# Ripple Factor

## What is Ripple Factor?

Ripple factor is defined as

The ratio of RMS value of an alternating current component in the rectified output to the average value of rectified output.

The ripple factor is denoted as γ. It is a dimensionless quantity and always has a value less than unity.

 Ripple factor, γ = RMS value of AC component in rectifier output/Average value of rectifier output
 γ = I’rms/Idc = V’rms/Vdc

In the above equation,

• I’rms is the alternating component of load current
• V’rms is the alternating component of voltage

### What is Ripple?

A ripple is defined as the fluctuating AC component in the rectified DC output.

The rectified DC output could be either DC current or DC voltage. When the fluctuating AC component is present in DC current it is known as the current ripple while the fluctuating AC component in DC voltage is known as the voltage ripple.

## Ripple Factor Formula

The ripple factor formula is defined in terms of the RMS value and the average value of the rectifier output. It is given as:

 $Ripple\;factor,\Gamma =\frac{\sqrt{(I_{rms})^{2}-(I_{dc})^{2}}}{I_{dc}}=\frac{\sqrt{(V_{rms})^{2}-(V_{dc})^{2}}}{V_{dc}}$

### Derivation of Ripple Factor Formula

From the definition of ripple factor, we know that there are two parameters that need to be determined:

• RMS value of the ripple present in either rectifier output current or output voltage.
• The average value of the output of the rectifier for one time period, T.

Ripple is given as the difference between the actual output and the expected DC output. The mathematical expression is:

Ripple = iL – Idc = vL – Vdc

Where,

• iL is the output current
• vL is the output voltage
• Idc is the average value of the load current
• Vdc is the average value of the load voltage

The RMS value of voltage ripple is given as:

$RMS\;value\;of\;ripple=\sqrt{\frac{1}{T}\int_{0}^{T}(i_{L}-I_{dc})^{2}d(\omega t)}$ $=\sqrt{\frac{1}{T}\int_{0}^{T}[(i_{L})^{2}+(I_{dc})^{2}-2(i_{L})(I_{dc})]d(\omega t)}$

However, we know that the effective value of the load current is given as:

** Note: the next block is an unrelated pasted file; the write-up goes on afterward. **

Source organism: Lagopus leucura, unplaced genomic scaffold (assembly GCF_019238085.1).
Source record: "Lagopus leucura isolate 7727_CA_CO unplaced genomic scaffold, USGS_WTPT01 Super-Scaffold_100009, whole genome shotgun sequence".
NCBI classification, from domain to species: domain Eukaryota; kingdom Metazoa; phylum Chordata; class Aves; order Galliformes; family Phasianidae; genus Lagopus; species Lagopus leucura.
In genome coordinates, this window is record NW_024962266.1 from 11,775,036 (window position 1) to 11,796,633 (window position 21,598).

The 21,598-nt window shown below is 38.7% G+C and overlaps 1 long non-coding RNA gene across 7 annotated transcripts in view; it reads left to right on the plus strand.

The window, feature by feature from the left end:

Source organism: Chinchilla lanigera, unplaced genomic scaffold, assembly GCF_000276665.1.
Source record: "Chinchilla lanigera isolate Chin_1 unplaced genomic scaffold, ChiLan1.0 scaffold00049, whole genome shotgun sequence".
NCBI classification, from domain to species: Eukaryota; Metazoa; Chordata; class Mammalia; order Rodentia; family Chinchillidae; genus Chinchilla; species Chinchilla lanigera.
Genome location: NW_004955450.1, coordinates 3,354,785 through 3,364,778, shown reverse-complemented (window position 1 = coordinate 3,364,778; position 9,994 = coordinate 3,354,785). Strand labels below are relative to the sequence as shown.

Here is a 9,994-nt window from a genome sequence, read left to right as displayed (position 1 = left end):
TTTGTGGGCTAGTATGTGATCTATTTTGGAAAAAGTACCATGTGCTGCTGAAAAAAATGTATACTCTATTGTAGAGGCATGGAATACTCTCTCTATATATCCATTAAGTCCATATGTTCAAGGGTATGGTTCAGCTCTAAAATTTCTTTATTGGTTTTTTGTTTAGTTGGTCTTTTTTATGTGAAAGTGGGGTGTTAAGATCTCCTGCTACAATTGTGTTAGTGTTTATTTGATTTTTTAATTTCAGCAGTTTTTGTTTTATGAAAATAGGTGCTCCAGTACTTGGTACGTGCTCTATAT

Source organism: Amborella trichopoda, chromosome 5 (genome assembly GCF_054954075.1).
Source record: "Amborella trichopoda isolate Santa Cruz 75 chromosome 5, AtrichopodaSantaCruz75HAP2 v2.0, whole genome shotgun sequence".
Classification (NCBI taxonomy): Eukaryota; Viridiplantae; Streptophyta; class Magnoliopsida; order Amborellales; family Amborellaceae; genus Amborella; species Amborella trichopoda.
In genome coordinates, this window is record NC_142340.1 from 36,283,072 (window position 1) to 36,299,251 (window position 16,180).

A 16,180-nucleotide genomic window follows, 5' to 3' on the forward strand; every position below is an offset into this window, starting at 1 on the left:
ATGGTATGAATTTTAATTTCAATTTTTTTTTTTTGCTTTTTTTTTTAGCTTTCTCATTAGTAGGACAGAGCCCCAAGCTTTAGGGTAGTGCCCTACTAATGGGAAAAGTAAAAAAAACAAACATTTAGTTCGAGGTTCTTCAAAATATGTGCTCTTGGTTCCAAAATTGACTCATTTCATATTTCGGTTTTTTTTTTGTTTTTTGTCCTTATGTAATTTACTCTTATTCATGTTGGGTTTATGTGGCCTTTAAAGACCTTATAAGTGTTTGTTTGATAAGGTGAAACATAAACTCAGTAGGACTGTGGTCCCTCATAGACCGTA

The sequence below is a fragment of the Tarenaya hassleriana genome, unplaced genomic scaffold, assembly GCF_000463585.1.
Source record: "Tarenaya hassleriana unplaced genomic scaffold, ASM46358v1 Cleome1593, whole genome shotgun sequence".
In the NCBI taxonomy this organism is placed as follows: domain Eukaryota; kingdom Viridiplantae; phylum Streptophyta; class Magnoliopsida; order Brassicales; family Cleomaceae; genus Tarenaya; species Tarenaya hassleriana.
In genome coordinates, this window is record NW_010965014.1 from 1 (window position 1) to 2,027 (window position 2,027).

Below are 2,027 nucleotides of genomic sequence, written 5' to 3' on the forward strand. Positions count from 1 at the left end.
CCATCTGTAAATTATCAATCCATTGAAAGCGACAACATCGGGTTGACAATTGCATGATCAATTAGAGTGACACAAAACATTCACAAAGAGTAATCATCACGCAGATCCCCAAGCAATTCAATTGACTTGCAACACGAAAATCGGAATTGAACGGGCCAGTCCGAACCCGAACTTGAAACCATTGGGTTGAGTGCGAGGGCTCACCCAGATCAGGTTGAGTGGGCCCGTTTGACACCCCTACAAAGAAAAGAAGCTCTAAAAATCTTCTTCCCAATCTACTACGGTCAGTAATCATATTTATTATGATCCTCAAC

$(I_{rms})=\sqrt{\frac{1}{T}\int_{0}^{T}(i_{L})^{2}d(\omega t)}$

Therefore,

RMS value of ripple is given as:

$=\sqrt{\frac{1}{T}\int_{0}^{T}[(i_{L})^{2}+(I_{dc})^{2}-2(i_{L})(I_{dc})]d(\omega t)}$ $=\sqrt{(I_{rms})^{2}+\frac{1}{T}\int_{0}^{T}[(I_{dc})^{2}-2(i_{L})(I_{dc})]d(\omega t)}$ $=\sqrt{(I_{rms})^{2}+\frac{1}{T}\int_{0}^{T}[(I_{dc})^{2}d(\omega t)-(\frac{2I_(dc)}{T})\int_{0}^{T}(i_{L})d(\omega t)}$

The average value is given as:

$I_{dc}=\sqrt{\frac{1}{T}\int_{0}^{T}(i_{L})d(\omega t)}$

The second integration will be equal to Idc

$RMS\;value\;of\;ripple=\sqrt{(I_{rms})^{2}+(\frac{1}{T})\int_{0}^{T}(I_{dc})^{2}d(\omega t)-2(I_{dc})^{2}}$ $=\sqrt{(I_{rms})^{2}+\frac{(I_{dc})^{2}}{T}[\omega t-0]-2(I_{dc})^{2}}$

But ωt = T

Therefore,

$RMS\;value\;of\;ripple=\sqrt{(I_{rms})^{2}+(I_{dc})^{2}-2(I_{dc})^{2}}$ $=\sqrt{(I_{rms})^{2}-(I_{dc})^{2}}$

We know that the ripple factor is equal to the ratio of RMS value and the average value of the rectifier output, which is given as:

$\Gamma =\frac{\sqrt{(I_{rms})^{2}-(I_{dc})^{2}}}{I_{dc}}$ $\Gamma =\frac{\sqrt{(V_{rms})^{2}-(V_{dc})^{2}}}{V_{dc}}$

### Ripple Factor of Half Wave Rectifier

From the formula of ripple factor, we know that

$\Gamma =\sqrt{(\frac{V_{rms}}{V_{dc}})^{2}-1}$

Rearranging the above equation, we get the ripple factor of half wave rectifier as:

$\Gamma =\frac{I^{2}_{rms}-I^{2}_{dc}}{I_{dc}}=1.21$

### Ripple Factor of Full Wave Rectifier

From the formula of ripple factor, we know that

$\Gamma =\sqrt{(\frac{V_{rms}}{V_{dc}})^{2}-1}$

Substituting the values we get the ripple factor of full-wave rectifier as:

$\Gamma =\sqrt{(\frac{V_{rms}}{V_{dc}})^{2}-1}=0.48$

### Ripple Factor of Bridge Rectifier

The ripple factor of bridge rectifier is the same as the ripple factor of the full-wave rectifier, that is:

$\Gamma =\sqrt{(\frac{V_{rms}}{V_{dc}})^{2}-1}=0.48$

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## Frequently Asked Questions – FAQs

### Name the basic types of rectifiers.

There are three types of rectifiers and they are:

• Half-wave rectifier
• Full-wave centre-tap rectifier
• Full-wave bridge rectifier

### What is the difference between half-wave and full-wave rectifier?

The difference between half-wave and full-wave rectifier is that in half-wave rectifier only half of the AC cycle is converted whereas, in the full-wave rectifier, both the half cycles are converted.

### What is transformer utilization factor?

The transformer utilization factor is defined as the ratio of power delivered to the load and alternating current rating of the secondary supply power transformer.

### In rectifiers, diodes do not operate in the breakdown region. Why?

In rectifiers, diodes do not operate in the breakdown region because the diode has a high chance of getting burnt or damaged as there is an increase in the magnitude of the current flowing through the diode.

### What is the advantage of bridge rectifier over centre tapped full wave rectifier?

Following are the list of advantages of bridge rectifier over centre tapped full wave rectifier:

• The peak inverse voltage of a bridge rectifier is half of the centre-tapped rectifier.
• The transformer utilization factor of a bridge rectifier is 81.2% whereas a centre-tapped rectifier is 67.2%.
• A bridge rectifier doesn’t require a centre-tapped transformer.